To each his own, if your group only play it once in a blue moon then tailor the game so that it provides you the best bang for your buck. 7 Billion people probably have different definitions of a "fun night playing board games". I will throw another hypothesis your way, to stir the pot.

People who take out Mythos cards find winning more important than having fun/telling a story.

Any thoughts anyone? Popped into my head at the end.
 
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Jason Walker
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leroux13 wrote:
People who take out Mythos cards find winning more important than having fun/telling a story.

Not for me, personally. I enjoy losing in spectacular fashion about as much as I enjoy winning in spectacular fashion. What I don't enjoy is spending an extra half hour trying to solve the same mystery again, or spending an extra half hour trying to rebuild my investigator to where he can actually do something positive. I would prefer a 'you lose right now' type of card to a 'do it all again' type of card.
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Davy Ashleydale
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So I think it also depends on what someone thinks is a "good story". I love the idea of taking part in a story where the investigators have solved a couple of mysteries, only to have the Ancient One's minions pull a few strings to reverse our progress.

You thought you were doing well? Ha ha ha!! Now you need to solve four mysteries instead of three. In the same amount of time!

That kind of despair feels like a really good story to me and I think it's super thematic. Especially if we can actually pull it off! And I love trying.

On the other hand, I can see that some people wouldn't even think that's a good storytelling device. We have three things to do in order to keep the Ancient One from awakening. Wait, now it's four? Who's writing this TV show? Are they making it up as they go along?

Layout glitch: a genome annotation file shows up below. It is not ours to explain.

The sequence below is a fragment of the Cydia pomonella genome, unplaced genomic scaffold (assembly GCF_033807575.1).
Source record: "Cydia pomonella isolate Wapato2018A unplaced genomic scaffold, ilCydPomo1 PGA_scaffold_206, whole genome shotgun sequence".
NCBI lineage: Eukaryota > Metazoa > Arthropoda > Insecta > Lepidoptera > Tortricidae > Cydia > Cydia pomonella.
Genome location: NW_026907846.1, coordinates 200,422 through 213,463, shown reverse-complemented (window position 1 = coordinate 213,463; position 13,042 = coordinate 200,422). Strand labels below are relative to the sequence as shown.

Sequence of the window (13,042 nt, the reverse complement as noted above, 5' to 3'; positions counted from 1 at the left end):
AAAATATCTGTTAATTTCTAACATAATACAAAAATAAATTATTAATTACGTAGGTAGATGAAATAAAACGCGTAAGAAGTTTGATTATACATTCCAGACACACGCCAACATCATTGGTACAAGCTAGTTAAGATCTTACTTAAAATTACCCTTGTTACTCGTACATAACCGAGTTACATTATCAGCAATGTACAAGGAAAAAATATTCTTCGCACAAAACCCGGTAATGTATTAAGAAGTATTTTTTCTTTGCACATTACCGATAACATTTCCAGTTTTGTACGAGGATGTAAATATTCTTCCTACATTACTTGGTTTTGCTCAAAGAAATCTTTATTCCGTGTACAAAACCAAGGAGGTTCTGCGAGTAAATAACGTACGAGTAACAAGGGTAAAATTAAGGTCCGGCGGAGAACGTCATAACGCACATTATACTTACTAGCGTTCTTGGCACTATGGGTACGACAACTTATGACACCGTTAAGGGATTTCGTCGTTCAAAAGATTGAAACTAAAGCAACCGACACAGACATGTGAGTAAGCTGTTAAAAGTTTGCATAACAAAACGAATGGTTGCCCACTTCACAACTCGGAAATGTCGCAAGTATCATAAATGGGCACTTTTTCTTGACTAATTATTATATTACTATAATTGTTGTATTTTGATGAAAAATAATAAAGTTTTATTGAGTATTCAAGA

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Chris McDonald
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Thanks for all the responses guys. I see some feel the same as I do, and some definitely do not. For me it's not really a question of how the Mythos cards affect the story, but fun and strategy.

Certain Mythos cards are so far away from the mean in the amount of punishment they dish out that they either (or both):
a) doom you to a 90+% chance of losing, but without actually making you lose immediately. You might have to play another 1-2 hours to actually confirm the loss. To me that's not at all fun. This does not mean (as some have implied/stated) that I can't stand losing. It's fun to take the game down to the wire and lose on the last round because you couldn't quite deal with all the problems coming your way. That's quite a different experience.
b) disrupt one of the core strategic elements of the game,which is pacing/prioritizing your activities against the Mythos deck (this is primarily the 'draw and resolve another' cards). Should I try to shake this Deal now, or can I afford to wait another round because I know a reckoning can't happen yet? Which gates are the primary threats (next on the Omen track), etc.
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Reid
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Anduin wrote:
nobody82b wrote:
None; this sort of bad unforeseen events are the things that force me to adapt my strategy accordingly, and cause me to lose on occasion (making next game's win even sweeter).

This brings me to an interesting question.
My hypothesis:
People who tend to leave all the mythos cards in, often play solo or play the game regularly.
People who remove nasty cards tend to have groups or the game hits the table maybe once in a few months.

For me, it's the second category. When me and my group finally find the time to play this (long) game together, I just hate it if (in my opinion) badly designed cards ruin a game night just... because...